whizdom, Spiffydigs, Portlaw

        holding out for clemency because he was just being willfully stubborn ;)

        He is refusing parole because as a parolee, he can't leave the country.
        Did not know that. Thanks for the info!

        This all started with "what the Republicans did to language".

        by lunachickie on Tue Apr 01, 2014 at 04:47:18 PM PDT

        [ Parent ]

      •  But the death penalty did not apply to Pollard (0+ / 0-)

        18 USC 794(a)

        (a) Whoever, with intent or reason to believe that it is to be used to the injury of the United States or to the advantage of a foreign nation, communicates, delivers, or transmits, or attempts to communicate, deliver, or transmit, to any foreign government, or to any faction or party or military or naval force within a foreign country, whether recognized or unrecognized by the United States, or to any representative, officer, agent, employee, subject, or citizen thereof, either directly or indirectly, any document, writing, code book, signal book, sketch, photograph, photographic negative, blueprint, plan, map, model, note, instrument, appliance, or information relating to the national defense, shall be punished by death or by imprisonment for any term of years or for life, except that the sentence of death shall not be imposed unless the jury or, if there is no jury, the court, further finds that the offense resulted in the identification by a foreign power (as defined in section 101(a) of the Foreign Intelligence Surveillance Act of 1978) of an individual acting as an agent of the United States and consequently in the death of that individual, or directly concerned nuclear weaponry, military spacecraft or satellites, early warning systems, or other means of defense or retaliation against large-scale attack; war plans; communications intelligence or cryptographic information; or any other major weapons system or major element of defense strategy.

        http://www.law.cornell.edu/...

  •  This whole idea (2+ / 0-)
    Recommended by:
    merrylib, Christy1947

    is blowing up, it may have the effect of reducing sympathy for Israel.  Ouch.

  •  Two things (0+ / 0-)

    I'm with the commenter who said that Pollard can be given up after the Israelis sign on the dotted line, not before.  

    That last comment is by Steve Sailer, who will never, ever be cited approving on Daily Kos again, I can promise you that.  I'm a smidge closer to his views than most people here, so take it from me that he's poison.

    It's not the side effects of the cocaine/I'm thinking that it must be love

    by Rich in PA on Tue Apr 01, 2014 at 02:41:42 PM PDT

  •  Don't you think Abbas is a brilliant negotiator? (1+ / 0-)
    Recommended by:
    Mila18

    Look at everything he's gotten.

    He got 75 inmates free, some of whom are admitted murderers, just for agreeing to talk to Israel, all without conceding anything whatsoever.  

    He was never forced to even make a single constructive proposal about anything.  And he never even had to directly talk with Israel or shake hands with Netanyahu, he just communicated through American intermediaries.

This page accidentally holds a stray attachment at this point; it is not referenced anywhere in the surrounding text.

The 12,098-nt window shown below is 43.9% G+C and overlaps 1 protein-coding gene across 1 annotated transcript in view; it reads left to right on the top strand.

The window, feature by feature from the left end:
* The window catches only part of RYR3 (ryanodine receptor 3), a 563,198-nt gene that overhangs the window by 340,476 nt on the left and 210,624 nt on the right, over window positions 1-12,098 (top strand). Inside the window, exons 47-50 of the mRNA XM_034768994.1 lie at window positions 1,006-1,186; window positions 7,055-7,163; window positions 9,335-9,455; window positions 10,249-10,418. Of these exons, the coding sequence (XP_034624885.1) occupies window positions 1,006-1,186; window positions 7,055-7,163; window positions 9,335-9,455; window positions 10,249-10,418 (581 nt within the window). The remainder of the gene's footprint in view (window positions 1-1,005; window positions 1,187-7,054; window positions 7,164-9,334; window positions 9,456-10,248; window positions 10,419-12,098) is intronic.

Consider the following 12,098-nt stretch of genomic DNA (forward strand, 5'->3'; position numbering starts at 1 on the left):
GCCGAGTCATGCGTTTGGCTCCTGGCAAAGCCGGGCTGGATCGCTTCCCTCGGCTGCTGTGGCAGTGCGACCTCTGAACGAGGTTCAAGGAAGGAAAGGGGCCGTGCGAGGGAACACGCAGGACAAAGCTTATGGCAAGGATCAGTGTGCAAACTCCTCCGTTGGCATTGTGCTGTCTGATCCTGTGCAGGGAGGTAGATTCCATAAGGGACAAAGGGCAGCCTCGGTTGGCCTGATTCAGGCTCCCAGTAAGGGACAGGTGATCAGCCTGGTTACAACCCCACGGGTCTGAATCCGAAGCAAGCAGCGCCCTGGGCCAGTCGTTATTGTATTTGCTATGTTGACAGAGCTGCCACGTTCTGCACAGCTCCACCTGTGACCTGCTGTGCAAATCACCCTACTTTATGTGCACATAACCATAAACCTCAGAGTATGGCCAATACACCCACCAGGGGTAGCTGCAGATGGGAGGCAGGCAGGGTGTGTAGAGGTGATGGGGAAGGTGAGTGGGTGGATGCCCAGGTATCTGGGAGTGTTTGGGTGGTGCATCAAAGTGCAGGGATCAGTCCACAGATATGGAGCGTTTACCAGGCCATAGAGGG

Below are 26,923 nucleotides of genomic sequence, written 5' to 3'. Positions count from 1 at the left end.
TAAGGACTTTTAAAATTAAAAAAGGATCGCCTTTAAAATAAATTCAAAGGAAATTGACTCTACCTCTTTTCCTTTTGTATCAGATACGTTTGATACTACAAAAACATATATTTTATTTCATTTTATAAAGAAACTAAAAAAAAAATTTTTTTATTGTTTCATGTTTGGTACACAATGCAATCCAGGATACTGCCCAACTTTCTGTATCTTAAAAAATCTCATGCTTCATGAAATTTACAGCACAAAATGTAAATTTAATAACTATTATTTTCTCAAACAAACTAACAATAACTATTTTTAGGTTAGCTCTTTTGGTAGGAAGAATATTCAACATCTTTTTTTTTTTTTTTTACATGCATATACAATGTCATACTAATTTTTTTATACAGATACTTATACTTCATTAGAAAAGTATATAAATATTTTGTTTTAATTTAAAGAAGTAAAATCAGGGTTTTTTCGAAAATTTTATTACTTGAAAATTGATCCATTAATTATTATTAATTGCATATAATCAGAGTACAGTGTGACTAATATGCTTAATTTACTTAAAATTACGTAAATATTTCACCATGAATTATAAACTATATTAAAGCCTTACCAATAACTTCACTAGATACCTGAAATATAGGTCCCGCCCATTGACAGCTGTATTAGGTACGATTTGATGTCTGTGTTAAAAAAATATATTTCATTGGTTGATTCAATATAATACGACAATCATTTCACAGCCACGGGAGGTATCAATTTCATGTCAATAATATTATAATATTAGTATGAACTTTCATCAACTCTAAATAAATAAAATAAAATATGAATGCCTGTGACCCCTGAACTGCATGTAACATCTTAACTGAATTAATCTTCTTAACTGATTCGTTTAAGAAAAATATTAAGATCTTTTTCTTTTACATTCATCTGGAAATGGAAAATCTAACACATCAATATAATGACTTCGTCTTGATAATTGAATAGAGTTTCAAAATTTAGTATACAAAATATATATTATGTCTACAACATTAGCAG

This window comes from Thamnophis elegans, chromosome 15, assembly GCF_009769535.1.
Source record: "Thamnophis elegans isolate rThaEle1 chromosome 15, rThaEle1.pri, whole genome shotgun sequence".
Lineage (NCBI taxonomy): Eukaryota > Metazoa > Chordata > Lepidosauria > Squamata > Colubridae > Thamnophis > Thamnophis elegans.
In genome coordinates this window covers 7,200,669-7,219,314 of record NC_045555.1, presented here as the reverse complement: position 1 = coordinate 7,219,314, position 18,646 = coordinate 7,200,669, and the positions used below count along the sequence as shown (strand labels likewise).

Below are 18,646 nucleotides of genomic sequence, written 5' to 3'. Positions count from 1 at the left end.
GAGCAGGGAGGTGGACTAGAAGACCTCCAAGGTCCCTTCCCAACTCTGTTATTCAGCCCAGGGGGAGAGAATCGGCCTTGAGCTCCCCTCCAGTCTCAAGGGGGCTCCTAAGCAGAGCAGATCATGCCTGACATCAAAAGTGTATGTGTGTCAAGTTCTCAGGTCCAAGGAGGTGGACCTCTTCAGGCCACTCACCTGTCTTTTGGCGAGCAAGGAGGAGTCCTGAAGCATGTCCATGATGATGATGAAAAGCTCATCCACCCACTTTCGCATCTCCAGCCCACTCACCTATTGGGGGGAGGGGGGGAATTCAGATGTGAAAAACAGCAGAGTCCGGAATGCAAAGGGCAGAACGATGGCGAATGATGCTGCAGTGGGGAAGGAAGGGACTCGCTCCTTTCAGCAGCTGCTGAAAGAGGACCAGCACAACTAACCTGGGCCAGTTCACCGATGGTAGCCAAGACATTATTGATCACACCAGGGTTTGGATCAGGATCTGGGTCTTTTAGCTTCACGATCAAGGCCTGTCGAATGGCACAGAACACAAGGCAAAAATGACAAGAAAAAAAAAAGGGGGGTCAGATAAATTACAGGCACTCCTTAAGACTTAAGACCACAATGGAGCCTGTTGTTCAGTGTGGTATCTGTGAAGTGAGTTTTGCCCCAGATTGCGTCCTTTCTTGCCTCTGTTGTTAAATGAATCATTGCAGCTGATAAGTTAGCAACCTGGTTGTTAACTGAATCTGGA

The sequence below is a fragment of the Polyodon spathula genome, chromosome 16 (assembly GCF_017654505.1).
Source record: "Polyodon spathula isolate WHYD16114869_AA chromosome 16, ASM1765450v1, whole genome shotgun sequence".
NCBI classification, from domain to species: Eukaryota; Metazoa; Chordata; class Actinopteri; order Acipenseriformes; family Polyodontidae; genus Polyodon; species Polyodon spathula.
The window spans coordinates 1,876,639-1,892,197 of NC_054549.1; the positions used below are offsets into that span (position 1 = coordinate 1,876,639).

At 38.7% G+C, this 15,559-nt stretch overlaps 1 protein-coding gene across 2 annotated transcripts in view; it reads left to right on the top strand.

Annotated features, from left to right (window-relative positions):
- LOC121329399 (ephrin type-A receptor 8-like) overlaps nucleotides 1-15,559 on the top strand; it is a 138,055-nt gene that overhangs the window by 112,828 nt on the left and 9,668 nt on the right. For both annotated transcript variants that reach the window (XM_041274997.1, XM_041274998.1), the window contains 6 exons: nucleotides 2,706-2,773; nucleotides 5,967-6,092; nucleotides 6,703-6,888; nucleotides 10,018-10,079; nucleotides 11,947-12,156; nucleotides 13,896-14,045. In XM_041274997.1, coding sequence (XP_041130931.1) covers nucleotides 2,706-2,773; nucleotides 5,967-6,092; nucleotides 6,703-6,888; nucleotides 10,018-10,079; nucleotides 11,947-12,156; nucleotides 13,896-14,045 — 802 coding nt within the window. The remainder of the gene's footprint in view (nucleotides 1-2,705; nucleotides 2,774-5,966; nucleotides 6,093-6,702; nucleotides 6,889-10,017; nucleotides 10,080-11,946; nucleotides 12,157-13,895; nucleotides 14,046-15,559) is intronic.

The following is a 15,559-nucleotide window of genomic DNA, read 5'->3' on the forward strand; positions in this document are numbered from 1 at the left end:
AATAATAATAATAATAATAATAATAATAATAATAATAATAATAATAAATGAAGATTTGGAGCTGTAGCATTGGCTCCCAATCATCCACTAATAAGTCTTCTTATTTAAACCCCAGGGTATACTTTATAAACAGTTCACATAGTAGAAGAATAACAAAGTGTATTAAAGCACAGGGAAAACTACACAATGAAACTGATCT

He made Kerry and Obama's framework agreement go down in flames.  He even was able to reject the idea that a peace agreement would permanently end the conflict.

    He won't suffer any negative consequences whatsoever.

    And nothing stops him now from turning to the UN for help.

    The guy's a genius.  He totally outplayed Netanyahu and Kerry.

  •  Talk about a bad deal (1+ / 0-)
    Recommended by:
    whizdom

    I would only trade that traitor for something like the Israeli evacuation of Settlers from Hebron.  Those settlers are some of the worst of the religious nationalists.  It would need to be a deal that puts two powerful factions within the conservative bloc into conflict.  It could weaken the more nationalistic elements.  

    I'm a 4 Freedoms Democrat.

    by DavidMS on Tue Apr 01, 2014 at 06:01:02 PM PDT

  •  Pollard is a traitor. No release. (1+ / 0-)
    Recommended by:
    Flyswatterbanjo

    Okay, the Government says you MUST abort your child. NOW do you get it?

    by Catskill Julie on Tue Apr 01, 2014 at 08:16:15 PM PDT

  •  If he somehow gets parole... (0+ / 0-)

    I hope we can make his life as miserable as possible by making his release absolutely draconian. He's one of the biggest scum bags out there. And our dear friends the Israeli's passed on whatever they had to our BFF's of the time, the Soviets.

    I really was a big supporter of Israel at one time. Now I'm really getting the picture that they can't be trusted with anything. Maybe a one state solution with full right of return wouldn't be so bad...

  •  Wow. One day later, and the NYT has significantly (1+ / 0-)
    Recommended by:
    stargaze

    changed the article I linked to in the diary. Pollard's name is no longer in the headline…and surprise! Now it's all Abbas' fault. The new headline is, "Abbas Takes Defiant Step, and Mideast Talks Falter."

    However, the comments are still there…

    I guess the PTB saw how much Joe Q Public was repulsed by the idea of freeing Pollard…in exchange for nothing.

    The easily offended deserve to be easily offended.--God

    by Flyswatterbanjo on Wed Apr 02, 2014 at 06:54:54 AM PDT